PITTSFIELD, Mass. — The city is looking to give about $40,000 worth of raises to non-union employees.
On Monday, the City Council's Ordinance and Rules Committee approved changes to the pay scales of both exempt employees and management, both of which are not covered by collective bargaining.
Director of Personnel Michael Taylor said these groups of employees have not seen a cost of living increase in multiple years and he is proposing a 1.5 percent increase.
"We have a group of employees not covered by collective bargaining. So, there has been, over the past several years, no one advocating for these employees. Maybe a proposal has gone before but due to budget concerns that got put on the chopping block because it was something easy to do," Taylor said.
In 2014, the city brought on a consultant to review the city's salaries and make recommendations on the best way to retain and attract employees. That led to a significant boost in pay raises for managers. But the city hadn't kept up with the recommendations to continue cost of living increases for those non-union employees and is on a path to once again fall behind.
"We spent so much time and energy into that study and now we are here in 2018 and we have not taken any of the recommendations from that group," Taylor said.
Taylor said the matter is one of retention. He said when the city's salaries lag behind the market, the turnover rate increases. And with that, there is a significant cost and the loss of expertise and efficiency.
"We saw a city engineer leave for a position in the private sector and it took us close to nine months to fill that position. A good reason for that is that the pay wasn't competitive," Taylor said.
Taylor said the city has settled contracts with seven collective bargaining units, with most of the unions settling with a cost of living of 1.5 percent and some even below that. But, those unions have the raises locked in for three years and have had raises throughout the last few years. While management last received a boost in pay in 2015 and other non-union employees received a cost of living increase in 2013.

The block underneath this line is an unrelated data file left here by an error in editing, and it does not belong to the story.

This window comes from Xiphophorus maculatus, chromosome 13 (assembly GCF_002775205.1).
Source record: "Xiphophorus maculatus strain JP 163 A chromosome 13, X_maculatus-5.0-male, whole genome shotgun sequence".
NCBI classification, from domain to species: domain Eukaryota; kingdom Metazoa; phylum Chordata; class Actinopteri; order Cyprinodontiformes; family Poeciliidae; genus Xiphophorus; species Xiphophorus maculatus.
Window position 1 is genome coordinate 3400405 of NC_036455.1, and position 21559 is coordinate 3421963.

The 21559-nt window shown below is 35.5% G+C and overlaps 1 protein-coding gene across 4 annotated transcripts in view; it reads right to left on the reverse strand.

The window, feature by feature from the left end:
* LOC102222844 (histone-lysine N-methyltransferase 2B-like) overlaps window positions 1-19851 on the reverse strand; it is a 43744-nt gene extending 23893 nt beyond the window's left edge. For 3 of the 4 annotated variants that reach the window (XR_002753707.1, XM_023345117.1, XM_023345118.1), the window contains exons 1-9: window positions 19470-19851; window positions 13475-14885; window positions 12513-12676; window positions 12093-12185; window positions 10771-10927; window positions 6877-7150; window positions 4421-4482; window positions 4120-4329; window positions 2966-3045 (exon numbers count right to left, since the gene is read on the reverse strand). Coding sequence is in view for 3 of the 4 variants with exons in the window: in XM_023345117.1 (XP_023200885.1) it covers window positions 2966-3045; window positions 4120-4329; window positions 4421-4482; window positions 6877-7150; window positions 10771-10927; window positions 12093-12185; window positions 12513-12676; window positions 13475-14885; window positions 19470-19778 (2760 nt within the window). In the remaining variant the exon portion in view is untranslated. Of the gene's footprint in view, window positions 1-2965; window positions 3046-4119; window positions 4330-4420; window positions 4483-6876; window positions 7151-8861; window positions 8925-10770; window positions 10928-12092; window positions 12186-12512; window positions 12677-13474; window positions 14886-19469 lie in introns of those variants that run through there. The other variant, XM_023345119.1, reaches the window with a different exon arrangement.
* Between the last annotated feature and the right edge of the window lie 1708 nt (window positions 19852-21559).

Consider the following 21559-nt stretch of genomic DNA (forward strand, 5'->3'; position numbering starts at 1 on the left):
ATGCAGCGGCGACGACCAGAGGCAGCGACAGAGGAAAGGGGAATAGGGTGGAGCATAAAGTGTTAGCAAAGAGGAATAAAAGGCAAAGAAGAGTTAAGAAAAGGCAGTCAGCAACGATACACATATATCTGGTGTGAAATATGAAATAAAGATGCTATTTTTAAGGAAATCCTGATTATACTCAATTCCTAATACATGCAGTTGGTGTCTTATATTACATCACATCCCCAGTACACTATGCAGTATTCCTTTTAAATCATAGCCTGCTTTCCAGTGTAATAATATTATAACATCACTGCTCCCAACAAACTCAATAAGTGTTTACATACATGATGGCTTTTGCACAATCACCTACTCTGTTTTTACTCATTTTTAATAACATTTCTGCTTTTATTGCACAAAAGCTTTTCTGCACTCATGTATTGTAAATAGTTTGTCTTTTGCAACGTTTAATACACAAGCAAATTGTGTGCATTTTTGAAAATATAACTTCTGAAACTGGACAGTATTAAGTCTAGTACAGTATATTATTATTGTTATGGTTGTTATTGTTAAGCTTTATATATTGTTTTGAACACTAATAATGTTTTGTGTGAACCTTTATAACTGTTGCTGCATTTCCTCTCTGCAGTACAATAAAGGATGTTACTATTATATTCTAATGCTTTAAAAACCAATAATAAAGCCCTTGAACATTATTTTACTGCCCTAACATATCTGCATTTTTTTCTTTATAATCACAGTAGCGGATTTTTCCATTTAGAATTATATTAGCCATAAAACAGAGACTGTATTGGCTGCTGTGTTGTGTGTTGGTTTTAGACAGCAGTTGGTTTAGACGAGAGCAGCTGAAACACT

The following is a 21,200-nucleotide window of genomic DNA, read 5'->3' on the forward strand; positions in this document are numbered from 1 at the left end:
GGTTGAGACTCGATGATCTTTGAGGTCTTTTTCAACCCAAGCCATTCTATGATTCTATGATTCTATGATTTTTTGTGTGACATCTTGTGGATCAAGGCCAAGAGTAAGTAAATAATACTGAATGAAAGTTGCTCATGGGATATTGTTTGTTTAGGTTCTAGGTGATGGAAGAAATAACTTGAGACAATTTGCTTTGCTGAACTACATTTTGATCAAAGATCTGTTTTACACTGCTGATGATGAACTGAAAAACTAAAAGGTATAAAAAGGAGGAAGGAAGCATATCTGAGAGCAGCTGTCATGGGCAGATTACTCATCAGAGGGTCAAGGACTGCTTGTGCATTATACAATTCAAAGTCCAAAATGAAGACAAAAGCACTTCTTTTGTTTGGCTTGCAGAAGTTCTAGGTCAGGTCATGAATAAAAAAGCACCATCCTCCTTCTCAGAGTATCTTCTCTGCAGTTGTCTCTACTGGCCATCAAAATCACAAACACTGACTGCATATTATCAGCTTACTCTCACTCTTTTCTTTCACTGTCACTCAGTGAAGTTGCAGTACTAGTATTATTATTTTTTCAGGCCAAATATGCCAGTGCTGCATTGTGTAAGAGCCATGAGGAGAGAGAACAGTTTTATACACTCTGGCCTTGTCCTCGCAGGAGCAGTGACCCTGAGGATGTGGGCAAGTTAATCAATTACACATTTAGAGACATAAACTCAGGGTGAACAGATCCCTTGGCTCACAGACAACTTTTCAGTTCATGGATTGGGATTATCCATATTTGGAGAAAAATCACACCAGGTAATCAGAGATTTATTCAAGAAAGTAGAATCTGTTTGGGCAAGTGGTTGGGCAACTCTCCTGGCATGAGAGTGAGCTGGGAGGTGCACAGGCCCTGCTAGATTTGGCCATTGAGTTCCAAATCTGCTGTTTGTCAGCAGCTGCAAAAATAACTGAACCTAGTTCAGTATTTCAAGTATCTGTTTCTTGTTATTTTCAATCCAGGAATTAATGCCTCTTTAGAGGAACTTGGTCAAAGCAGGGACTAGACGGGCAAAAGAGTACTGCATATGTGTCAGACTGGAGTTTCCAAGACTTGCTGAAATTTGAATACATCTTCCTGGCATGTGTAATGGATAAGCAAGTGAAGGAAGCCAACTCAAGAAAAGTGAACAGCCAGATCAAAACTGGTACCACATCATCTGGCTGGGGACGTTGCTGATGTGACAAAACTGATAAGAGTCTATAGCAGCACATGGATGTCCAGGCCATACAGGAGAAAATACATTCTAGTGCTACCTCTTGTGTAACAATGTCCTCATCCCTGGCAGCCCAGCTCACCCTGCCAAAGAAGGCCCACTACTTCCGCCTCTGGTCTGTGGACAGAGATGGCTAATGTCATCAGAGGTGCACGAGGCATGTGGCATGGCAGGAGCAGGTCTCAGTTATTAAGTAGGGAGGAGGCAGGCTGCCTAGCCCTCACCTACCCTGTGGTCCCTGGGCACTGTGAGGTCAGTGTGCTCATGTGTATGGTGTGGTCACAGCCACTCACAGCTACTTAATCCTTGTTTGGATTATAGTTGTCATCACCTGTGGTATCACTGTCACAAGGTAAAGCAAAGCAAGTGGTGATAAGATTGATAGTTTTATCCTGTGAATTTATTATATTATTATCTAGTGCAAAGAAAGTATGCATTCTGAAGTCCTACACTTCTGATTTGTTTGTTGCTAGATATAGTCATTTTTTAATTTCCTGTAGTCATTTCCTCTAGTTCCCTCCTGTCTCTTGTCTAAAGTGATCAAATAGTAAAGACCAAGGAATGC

"It has been about four or five years that this group has seen any type of increase other than a step on their anniversary date," Taylor said.
Taylor said the city's pay scale has seven steps, six of which are given on an annual basis. At the 10-year mark, an employee is given the final step raise. And that's it. Only when the City Council approves a cost-of-living increase, which would have to be done every year, do those employees see a raise.
Taylor's plan would cost $40,774 to give the employees retroactive pay for this fiscal year. He said that would come out of each individual department budget. Next year it would cost $41,385 and department heads will know that ahead of time and can prepare budgets accordingly.
"The majority of the department heads responded that they could support it," Taylor said.
Taylor hopes that the city will continue to provide cost of living increases to these two groups of employees into the future. He said most municipalities in the state offer around 2 percent each year.
Council Vice President John Krol said the move would go a long way toward keeping morale high and employees on the job. He said retaining employees improves the productivity and quality of the work.
"My suggestion is that we don't engage in a race to the bottom on our salaries and our employees," Krol said. "This is consistent with the study we did and it is just common sense. Our employees, the people who work for our city, I think, deserve this. I think they work hard."
Councilor at Large Melissa Mazzeo, however, took issue with the pay raises for management. While she agrees that exempt, non-management employees should get raises in line with those in a union, she wants the city to move to more of a merit-based system when it comes to raises for managers.
"We wanted to get away from just because you are here for a year you get an increase," Mazzeo said. "You are the head of the group so how you do your job is really how your pay should be. We really wanted it to be a merit-based increase rather than a basic step every year."
Mazzeo said it was only a few years ago when the council approved a large increase for managers and that caught everybody up in pay. She cited the city's difficult budget situation, saying that the raises will have to come from the taxpayers who may not be getting raises.
"If we give employees on this end a raise, in order to pay for it, it has to come out of taxes," she said.
She also cited that the city's health insurance plan is better than those who work in the private sector. However, that may change. Director of Finance Matthew Kerwood just a week ago hinted that the city is working with the Public Employees Committee on health insurance and that could ultimately change the percentages employees pay.
Taylor said he doesn't use the health insurance split as the sole reason for the proposal. While the employees do have a good split on the health insurance, the premiums still go up every year. Ward 3 Councilor Nicholas Caccamo added that utilities and other costs continue to rise for the workers while the pay doesn't.
"I see no problem with this given the lapse of time [since the last raise]," Caccamo said.
The plan for non-exempt employees passed unanimously. But for management, the vote was split. Mazzeo was joined by Ward 5 Councilor Donna Todd Rivers in opposing raises for managers while Caccamo and Krol were in favor. Ordinance and Rules Chairman Pete White cast the tie-breaking vote in favor of the raises because the plan has a sunset clause requiring further raises to come before the council.
The plan still needs to go before the full City Council for approval.
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